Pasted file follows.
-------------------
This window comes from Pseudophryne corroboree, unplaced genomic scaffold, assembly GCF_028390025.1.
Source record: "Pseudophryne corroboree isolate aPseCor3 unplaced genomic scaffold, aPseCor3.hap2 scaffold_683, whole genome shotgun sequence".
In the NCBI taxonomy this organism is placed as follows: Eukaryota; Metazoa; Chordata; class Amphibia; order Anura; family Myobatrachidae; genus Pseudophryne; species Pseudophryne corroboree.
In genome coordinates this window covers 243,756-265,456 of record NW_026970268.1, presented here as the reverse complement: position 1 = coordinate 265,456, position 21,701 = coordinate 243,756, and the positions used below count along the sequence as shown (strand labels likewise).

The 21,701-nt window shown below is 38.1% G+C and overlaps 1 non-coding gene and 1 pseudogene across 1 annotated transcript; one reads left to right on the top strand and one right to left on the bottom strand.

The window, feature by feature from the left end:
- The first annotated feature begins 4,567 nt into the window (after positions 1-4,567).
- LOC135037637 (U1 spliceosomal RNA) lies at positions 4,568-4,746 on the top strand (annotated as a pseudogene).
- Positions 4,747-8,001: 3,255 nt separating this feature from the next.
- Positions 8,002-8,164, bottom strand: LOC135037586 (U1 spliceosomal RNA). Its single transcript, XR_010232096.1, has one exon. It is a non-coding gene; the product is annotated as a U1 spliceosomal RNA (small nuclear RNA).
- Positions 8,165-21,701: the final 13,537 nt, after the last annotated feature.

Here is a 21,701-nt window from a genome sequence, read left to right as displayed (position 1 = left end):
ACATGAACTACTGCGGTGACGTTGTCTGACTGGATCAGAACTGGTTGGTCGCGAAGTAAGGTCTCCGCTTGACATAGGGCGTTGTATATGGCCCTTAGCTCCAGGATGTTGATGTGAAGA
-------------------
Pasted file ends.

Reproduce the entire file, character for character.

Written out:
This window comes from Pseudophryne corroboree, unplaced genomic scaffold, assembly GCF_028390025.1.
Source record: "Pseudophryne corroboree isolate aPseCor3 unplaced genomic scaffold, aPseCor3.hap2 scaffold_683, whole genome shotgun sequence".
In the NCBI taxonomy this organism is placed as follows: Eukaryota; Metazoa; Chordata; class Amphibia; order Anura; family Myobatrachidae; genus Pseudophryne; species Pseudophryne corroboree.
In genome coordinates this window covers 243,756-265,456 of record NW_026970268.1, presented here as the reverse complement: position 1 = coordinate 265,456, position 21,701 = coordinate 243,756, and the positions used below count along the sequence as shown (strand labels likewise).

The 21,701-nt window shown below is 38.1% G+C and overlaps 1 non-coding gene and 1 pseudogene across 1 annotated transcript; one reads left to right on the top strand and one right to left on the bottom strand.

The window, feature by feature from the left end:
- The first annotated feature begins 4,567 nt into the window (after positions 1-4,567).
- LOC135037637 (U1 spliceosomal RNA) lies at positions 4,568-4,746 on the top strand (annotated as a pseudogene).
- Positions 4,747-8,001: 3,255 nt separating this feature from the next.
- Positions 8,002-8,164, bottom strand: LOC135037586 (U1 spliceosomal RNA). Its single transcript, XR_010232096.1, has one exon. It is a non-coding gene; the product is annotated as a U1 spliceosomal RNA (small nuclear RNA).
- Positions 8,165-21,701: the final 13,537 nt, after the last annotated feature.

Here is a 21,701-nt window from a genome sequence, read left to right as displayed (position 1 = left end):
ACATGAACTACTGCGGTGACGTTGTCTGACTGGATCAGAACTGGTTGGTCGCGAAGTAAGGTCTCCGCTTGACATAGGGCGTTGTATATGGCCCTTAGCTCCAGGATGTTGATGTGAAGA